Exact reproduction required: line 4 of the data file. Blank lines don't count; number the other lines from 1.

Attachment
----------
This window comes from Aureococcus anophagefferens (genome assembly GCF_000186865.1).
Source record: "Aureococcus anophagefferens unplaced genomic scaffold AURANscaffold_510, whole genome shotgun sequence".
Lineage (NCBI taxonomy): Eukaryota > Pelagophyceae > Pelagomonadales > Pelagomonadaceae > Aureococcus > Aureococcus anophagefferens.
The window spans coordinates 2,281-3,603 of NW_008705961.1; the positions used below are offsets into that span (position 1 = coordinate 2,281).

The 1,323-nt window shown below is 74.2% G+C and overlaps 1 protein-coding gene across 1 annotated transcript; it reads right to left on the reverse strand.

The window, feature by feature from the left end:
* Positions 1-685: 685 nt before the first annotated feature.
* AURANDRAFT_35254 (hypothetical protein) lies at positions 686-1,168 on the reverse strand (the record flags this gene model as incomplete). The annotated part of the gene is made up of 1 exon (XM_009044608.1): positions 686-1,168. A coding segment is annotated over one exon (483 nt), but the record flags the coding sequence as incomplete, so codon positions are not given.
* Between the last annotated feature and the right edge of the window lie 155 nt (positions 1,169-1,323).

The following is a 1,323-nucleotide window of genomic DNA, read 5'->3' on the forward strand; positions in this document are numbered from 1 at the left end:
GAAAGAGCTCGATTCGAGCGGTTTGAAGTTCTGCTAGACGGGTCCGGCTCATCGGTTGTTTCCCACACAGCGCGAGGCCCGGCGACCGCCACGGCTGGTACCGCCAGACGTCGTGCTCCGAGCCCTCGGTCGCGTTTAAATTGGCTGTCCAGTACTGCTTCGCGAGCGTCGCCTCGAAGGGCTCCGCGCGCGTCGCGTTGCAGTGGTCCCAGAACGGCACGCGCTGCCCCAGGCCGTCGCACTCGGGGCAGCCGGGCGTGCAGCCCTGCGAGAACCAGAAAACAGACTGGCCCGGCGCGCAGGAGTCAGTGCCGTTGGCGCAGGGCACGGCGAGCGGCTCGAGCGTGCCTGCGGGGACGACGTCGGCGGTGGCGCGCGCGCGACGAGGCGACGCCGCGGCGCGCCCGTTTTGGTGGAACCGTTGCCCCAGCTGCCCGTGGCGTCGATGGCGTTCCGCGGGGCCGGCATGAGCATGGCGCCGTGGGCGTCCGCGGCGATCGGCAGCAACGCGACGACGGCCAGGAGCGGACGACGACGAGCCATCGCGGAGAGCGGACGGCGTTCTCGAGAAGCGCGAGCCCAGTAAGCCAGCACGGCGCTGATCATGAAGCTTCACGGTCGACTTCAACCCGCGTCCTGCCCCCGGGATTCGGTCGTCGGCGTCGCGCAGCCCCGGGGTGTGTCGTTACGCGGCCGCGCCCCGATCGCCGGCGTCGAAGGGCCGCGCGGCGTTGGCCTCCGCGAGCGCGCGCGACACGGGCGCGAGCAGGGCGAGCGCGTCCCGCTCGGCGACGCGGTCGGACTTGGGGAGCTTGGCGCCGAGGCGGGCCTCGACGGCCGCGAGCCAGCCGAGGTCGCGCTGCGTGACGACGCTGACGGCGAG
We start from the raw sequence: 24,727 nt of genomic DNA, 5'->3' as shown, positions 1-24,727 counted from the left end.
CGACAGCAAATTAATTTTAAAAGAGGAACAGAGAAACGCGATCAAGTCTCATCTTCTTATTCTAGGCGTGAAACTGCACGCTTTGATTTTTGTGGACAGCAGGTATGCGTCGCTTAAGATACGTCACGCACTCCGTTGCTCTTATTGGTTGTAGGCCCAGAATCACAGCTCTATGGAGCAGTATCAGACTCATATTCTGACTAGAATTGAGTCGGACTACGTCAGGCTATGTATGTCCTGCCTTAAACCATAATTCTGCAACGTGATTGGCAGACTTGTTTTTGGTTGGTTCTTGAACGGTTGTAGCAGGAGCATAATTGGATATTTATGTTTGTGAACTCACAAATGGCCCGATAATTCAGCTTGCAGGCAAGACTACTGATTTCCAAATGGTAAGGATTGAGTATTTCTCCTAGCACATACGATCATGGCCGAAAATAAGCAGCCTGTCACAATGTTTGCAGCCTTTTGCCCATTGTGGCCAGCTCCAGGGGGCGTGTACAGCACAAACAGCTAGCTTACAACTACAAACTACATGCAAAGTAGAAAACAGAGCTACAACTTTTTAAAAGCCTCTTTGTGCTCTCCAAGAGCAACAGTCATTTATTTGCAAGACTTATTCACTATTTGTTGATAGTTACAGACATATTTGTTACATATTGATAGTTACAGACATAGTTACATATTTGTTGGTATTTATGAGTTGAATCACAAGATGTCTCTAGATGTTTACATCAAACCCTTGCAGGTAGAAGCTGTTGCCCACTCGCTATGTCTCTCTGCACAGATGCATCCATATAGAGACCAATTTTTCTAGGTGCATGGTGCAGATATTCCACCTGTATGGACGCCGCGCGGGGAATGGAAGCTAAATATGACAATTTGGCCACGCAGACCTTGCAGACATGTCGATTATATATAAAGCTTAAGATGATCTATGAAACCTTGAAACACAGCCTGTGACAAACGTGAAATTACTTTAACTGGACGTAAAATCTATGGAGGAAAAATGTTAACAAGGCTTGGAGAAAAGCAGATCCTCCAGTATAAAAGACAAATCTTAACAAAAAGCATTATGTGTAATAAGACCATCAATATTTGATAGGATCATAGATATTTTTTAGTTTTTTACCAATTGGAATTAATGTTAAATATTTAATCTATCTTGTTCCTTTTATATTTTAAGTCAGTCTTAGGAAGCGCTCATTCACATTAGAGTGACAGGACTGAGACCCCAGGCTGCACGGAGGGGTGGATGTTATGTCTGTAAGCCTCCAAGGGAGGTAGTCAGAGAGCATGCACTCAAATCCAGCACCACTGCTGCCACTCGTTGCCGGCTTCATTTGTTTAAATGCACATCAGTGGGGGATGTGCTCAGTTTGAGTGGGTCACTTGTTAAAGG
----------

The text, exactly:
The window spans coordinates 2,281-3,603 of NW_008705961.1; the positions used below are offsets into that span (position 1 = coordinate 2,281).